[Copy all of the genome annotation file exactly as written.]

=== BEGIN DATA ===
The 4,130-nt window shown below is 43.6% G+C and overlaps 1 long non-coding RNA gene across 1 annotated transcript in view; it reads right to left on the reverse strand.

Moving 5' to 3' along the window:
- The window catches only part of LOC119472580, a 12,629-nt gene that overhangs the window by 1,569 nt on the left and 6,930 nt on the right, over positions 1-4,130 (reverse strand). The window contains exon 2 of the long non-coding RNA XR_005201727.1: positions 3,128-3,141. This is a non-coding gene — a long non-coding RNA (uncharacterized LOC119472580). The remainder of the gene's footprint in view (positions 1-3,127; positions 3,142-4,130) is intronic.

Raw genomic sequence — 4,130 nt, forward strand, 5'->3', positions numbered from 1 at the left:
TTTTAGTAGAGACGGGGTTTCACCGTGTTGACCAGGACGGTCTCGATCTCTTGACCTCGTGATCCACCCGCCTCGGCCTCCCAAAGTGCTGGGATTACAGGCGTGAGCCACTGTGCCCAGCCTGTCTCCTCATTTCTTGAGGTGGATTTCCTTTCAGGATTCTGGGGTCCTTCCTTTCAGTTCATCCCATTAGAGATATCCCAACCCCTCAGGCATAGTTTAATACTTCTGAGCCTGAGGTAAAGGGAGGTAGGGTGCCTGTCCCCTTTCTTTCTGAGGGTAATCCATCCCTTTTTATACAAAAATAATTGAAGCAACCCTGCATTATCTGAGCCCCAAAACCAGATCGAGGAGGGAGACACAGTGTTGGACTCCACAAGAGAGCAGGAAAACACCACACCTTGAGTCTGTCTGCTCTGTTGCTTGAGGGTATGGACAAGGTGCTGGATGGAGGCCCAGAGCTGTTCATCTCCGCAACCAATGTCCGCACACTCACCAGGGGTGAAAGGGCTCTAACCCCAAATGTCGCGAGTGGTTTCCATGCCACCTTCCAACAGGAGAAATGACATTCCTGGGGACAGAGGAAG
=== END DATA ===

The 4,130-nt window shown below is 43.6% G+C and overlaps 1 long non-coding RNA gene across 1 annotated transcript in view; it reads right to left on the reverse strand.

Moving 5' to 3' along the window:
- The window catches only part of LOC119472580, a 12,629-nt gene that overhangs the window by 1,569 nt on the left and 6,930 nt on the right, over positions 1-4,130 (reverse strand). The window contains exon 2 of the long non-coding RNA XR_005201727.1: positions 3,128-3,141. This is a non-coding gene — a long non-coding RNA (uncharacterized LOC119472580). The remainder of the gene's footprint in view (positions 1-3,127; positions 3,142-4,130) is intronic.

Raw genomic sequence — 4,130 nt, forward strand, 5'->3', positions numbered from 1 at the left:
TTTTAGTAGAGACGGGGTTTCACCGTGTTGACCAGGACGGTCTCGATCTCTTGACCTCGTGATCCACCCGCCTCGGCCTCCCAAAGTGCTGGGATTACAGGCGTGAGCCACTGTGCCCAGCCTGTCTCCTCATTTCTTGAGGTGGATTTCCTTTCAGGATTCTGGGGTCCTTCCTTTCAGTTCATCCCATTAGAGATATCCCAACCCCTCAGGCATAGTTTAATACTTCTGAGCCTGAGGTAAAGGGAGGTAGGGTGCCTGTCCCCTTTCTTTCTGAGGGTAATCCATCCCTTTTTATACAAAAATAATTGAAGCAACCCTGCATTATCTGAGCCCCAAAACCAGATCGAGGAGGGAGACACAGTGTTGGACTCCACAAGAGAGCAGGAAAACACCACACCTTGAGTCTGTCTGCTCTGTTGCTTGAGGGTATGGACAAGGTGCTGGATGGAGGCCCAGAGCTGTTCATCTCCGCAACCAATGTCCGCACACTCACCAGGGGTGAAAGGGCTCTAACCCCAAATGTCGCGAGTGGTTTCCATGCCACCTTCCAACAGGAGAAATGACATTCCTGGGGACAGAGGAAG